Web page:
I was introduced to the sketch comedy troupe Changing Channels late one evening after a couple of drinks. To detach myself from the interminable buzz of a local bar, I stepped outside to write in my small notebook. I didn’t get to finish a sentence.
“Stop following me, you fuckin’ creep,” I heard as I sat.
Enter Sandy Vaughan, one of the nine foul-mouthed, core members of Changing Channels. She sat in a chair across from me on the deck and threw back her drink.
“I know you’re writing about me.”
Like the best types of comedians, Vaughan launched me into her humorous world. It’s an evocative approach the comedy troupe thrives off of: Changing Channels doesn’t just act for the audience, they act with them. Everyone becomes a part of the show.
After her friend, Valerie Watkins (another core member), gets in on the joke, our conversation turns to the fact that I do write occasionally.
“Perfect,” Vaughan said. “Then you can write an article on us.”
And here we are…
On November 5 through 7, Changing Channels (CC) will host their first annual comedy festival. Though they’ve only been onstage intermittently over the last few years, including last year’s sold-out reunion show at TheatreNOW, they’re offering new and original sketches over three nights. They’ll be bringing back some of their classics, too, including fan-favorite “Fishsticks and Mayonnaise.” The recurring bit involves a family dinner of more than just fishsticks and mayonnaise on the plate. The description of the feast is repeated multiple times by the characters. Its repetition turns ridiculous when the characters ultimately begin to speak in a completely different, absurd version of another language. The skit always comes with crew mess ups, too. “I can hardly do it without laughing,” Vaughan says.
Each night during comedy fest, Vaughan, Watkins, Jef Pollack, Brandi Laney, Cullen Moss, Madison Moss, Sam Robinson, Chris Hendricks, and Jason Hatfield will bring intoxicating laughs, special-guest stars, whiskey, and guerrilla theatre at its finest. Changing Channels flourishes among the unpredictable and chaotic—sketch comedy that’s not quite improv, but with players who can’t quite stay true to a script.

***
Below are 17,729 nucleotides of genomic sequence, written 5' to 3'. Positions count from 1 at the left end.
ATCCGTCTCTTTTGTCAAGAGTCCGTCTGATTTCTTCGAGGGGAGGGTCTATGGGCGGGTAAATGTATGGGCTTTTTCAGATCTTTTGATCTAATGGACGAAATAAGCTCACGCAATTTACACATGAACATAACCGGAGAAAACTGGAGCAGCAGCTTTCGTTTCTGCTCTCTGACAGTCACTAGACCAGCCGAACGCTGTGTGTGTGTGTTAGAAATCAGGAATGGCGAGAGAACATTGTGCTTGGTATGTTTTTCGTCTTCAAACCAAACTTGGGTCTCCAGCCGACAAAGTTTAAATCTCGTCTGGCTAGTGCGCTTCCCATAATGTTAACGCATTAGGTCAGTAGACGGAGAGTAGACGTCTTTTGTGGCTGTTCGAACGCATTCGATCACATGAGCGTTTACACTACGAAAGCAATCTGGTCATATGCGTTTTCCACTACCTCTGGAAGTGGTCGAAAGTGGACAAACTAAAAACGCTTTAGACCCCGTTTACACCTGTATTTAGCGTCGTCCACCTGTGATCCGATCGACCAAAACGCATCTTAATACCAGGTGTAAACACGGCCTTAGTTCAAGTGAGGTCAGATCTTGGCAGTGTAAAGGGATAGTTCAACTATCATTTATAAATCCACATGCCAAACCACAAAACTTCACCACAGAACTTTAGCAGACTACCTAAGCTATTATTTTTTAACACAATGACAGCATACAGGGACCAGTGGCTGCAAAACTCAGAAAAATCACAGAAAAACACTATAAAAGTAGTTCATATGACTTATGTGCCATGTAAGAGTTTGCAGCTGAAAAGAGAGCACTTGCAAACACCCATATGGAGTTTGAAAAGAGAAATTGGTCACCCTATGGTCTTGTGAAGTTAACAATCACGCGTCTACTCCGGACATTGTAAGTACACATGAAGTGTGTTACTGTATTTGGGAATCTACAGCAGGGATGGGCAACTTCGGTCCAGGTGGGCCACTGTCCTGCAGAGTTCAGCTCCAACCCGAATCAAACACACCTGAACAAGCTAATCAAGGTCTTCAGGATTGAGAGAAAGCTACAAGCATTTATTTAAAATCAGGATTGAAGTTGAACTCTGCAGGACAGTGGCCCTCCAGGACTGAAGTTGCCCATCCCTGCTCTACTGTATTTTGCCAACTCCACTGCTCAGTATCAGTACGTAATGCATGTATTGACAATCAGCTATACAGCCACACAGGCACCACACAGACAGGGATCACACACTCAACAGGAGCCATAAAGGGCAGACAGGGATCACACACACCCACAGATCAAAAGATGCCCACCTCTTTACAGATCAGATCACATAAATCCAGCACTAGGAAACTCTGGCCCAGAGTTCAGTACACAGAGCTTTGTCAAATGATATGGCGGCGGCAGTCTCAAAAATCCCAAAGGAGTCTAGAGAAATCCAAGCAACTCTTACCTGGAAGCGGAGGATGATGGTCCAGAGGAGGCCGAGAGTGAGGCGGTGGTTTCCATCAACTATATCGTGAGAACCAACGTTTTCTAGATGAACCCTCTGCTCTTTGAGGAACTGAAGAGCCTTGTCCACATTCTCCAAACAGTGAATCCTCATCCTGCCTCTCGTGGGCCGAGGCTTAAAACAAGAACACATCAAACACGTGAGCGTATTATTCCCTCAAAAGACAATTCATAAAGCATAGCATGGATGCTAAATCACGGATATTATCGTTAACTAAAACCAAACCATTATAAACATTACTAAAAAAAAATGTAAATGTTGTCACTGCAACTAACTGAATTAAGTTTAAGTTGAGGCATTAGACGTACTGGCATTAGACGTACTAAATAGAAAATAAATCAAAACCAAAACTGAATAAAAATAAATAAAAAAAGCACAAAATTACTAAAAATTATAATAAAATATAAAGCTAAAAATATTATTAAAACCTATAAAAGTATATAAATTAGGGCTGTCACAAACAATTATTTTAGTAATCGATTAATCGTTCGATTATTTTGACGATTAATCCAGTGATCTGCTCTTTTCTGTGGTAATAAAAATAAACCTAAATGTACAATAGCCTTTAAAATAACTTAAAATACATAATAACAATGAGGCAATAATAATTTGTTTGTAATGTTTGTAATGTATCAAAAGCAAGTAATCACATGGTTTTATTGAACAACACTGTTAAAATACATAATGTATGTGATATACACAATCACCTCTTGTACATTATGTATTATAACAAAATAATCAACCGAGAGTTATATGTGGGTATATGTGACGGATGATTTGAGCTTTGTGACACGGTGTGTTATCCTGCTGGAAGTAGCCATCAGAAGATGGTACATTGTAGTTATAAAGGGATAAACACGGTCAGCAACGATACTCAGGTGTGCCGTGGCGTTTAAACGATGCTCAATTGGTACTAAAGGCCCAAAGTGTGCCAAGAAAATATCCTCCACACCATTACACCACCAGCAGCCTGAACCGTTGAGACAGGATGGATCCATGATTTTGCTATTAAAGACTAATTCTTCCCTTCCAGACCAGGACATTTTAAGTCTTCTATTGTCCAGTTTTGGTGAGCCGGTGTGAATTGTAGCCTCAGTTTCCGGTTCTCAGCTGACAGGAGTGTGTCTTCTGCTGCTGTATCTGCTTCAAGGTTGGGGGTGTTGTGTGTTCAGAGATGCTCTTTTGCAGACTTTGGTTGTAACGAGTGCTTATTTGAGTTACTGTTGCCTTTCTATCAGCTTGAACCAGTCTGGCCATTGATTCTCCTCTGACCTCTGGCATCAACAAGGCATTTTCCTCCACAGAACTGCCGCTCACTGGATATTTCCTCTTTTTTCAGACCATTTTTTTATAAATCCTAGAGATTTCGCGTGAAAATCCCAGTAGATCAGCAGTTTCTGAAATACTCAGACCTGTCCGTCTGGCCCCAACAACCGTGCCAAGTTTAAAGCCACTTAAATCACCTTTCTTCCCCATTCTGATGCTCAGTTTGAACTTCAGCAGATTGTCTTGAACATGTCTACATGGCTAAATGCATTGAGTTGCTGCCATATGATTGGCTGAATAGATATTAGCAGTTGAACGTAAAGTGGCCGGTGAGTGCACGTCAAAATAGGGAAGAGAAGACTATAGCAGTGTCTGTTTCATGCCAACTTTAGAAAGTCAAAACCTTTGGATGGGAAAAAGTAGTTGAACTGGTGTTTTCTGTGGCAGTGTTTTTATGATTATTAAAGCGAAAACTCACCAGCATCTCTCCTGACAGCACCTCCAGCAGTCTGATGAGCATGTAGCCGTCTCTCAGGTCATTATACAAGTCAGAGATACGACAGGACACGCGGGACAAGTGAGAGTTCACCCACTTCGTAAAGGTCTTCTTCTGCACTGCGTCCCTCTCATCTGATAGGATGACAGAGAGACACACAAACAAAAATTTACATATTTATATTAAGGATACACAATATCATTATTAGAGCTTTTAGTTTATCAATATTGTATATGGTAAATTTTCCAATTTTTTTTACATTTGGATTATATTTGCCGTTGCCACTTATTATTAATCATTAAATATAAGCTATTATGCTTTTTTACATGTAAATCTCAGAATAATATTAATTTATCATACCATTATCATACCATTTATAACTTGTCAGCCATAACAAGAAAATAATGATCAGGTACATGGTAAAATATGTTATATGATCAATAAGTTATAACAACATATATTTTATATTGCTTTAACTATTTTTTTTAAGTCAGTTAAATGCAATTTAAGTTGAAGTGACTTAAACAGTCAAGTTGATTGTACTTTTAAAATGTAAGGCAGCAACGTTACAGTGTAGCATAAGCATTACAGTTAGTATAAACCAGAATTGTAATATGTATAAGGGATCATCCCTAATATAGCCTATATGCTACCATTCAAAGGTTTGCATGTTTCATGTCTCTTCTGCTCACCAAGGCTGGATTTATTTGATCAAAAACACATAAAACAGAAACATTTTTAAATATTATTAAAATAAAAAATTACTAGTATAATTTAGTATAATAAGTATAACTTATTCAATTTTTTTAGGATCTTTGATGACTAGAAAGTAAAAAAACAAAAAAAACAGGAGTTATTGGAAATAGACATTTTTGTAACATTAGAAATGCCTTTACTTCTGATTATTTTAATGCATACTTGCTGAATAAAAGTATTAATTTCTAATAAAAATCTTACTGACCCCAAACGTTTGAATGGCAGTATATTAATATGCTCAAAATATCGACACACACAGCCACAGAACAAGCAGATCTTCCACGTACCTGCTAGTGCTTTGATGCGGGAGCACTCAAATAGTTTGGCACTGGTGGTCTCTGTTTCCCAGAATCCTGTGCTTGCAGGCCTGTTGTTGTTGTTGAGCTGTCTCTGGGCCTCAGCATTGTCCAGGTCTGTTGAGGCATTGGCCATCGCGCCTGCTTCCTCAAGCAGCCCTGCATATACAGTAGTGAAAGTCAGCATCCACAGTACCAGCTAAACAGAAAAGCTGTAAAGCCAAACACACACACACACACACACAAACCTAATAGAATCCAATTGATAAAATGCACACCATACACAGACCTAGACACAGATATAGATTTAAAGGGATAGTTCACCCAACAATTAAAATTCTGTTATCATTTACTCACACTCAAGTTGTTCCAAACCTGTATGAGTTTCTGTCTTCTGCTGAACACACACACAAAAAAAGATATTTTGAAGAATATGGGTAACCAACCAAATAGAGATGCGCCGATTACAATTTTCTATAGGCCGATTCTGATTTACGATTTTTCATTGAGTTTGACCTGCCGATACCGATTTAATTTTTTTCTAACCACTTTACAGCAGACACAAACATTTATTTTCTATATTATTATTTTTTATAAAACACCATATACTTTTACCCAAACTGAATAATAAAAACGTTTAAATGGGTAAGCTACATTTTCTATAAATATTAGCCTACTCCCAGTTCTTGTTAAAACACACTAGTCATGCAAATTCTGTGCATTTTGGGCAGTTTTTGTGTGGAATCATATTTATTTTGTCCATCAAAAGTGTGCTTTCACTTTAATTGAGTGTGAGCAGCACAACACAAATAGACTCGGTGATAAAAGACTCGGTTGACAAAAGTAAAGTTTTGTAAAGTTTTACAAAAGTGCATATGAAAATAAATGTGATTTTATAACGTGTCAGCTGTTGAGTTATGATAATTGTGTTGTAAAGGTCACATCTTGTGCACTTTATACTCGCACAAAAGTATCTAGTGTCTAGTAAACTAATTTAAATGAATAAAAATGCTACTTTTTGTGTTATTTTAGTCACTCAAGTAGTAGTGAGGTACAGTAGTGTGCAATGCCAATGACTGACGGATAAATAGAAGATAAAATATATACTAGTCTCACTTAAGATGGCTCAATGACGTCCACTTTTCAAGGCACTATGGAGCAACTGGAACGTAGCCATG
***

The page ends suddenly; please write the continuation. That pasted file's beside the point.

Having formed in 1998, Pollack and the CC gang came together after a show he co-wrote with his late friend, Patrick Crawford, fell apart.
“Why don’t we make a group of our own?” Crawford asked. He came up with an idea: Perform as if someone is changing the channel on a television set. “That’s the best way to watch T.V. anyway,” Pollack says.
They wanted to perform in the same vein as spurts of news, sports, dramas, sitcoms, and other varying subjects that take life on the screen. An ADHD methodology, Changing Channels operated with sporadic topics and themes. “I told Patrick I was in,” Pollack remembers. “But I didn’t think it would last.”
They would do skits on political issues (as seen on CSNBC), perform overly sexualized and dramatic poetry in “Bilingual” (per soap operas on CBS), and throw in the occasional fart joke (Comedy Central). They even provided break-away segments, a la commercials. Pollack wrote a knockoff Verizon commercial, called “Suicide Hotline.” A severely depressed man is convinced he has nothing to live for after he is abandoned by the operator because the call was dropped.
Changing Channels debuted at Bessie’s in July of 1998 to a loyal crowd. Not only did the audience come back the next week, but when they did, they brought their friends. The Tuesday-night shows in the basement became so popular that management moved them to the premier slot on Thursday nights.
When the group began, they caught lightning in a bottle. They conceptualized during a magical time when comedy was fresh in Wilmington, and the town was yearning for laughs. Coming from a folded comedy troupe, Shelf Life, most of the original members Vaughan, Watkins, Pollack, Jason Summers, Sam Robinson, Dean Jones, Opus J. Miller, and Chris Hendricks already formed a bond with the Port City. Each was able to bring a specific crowd of their own. And the bond deepened between comedians and audience. Changing Channels suddenly became Wilmington’s force with which to be reckoned.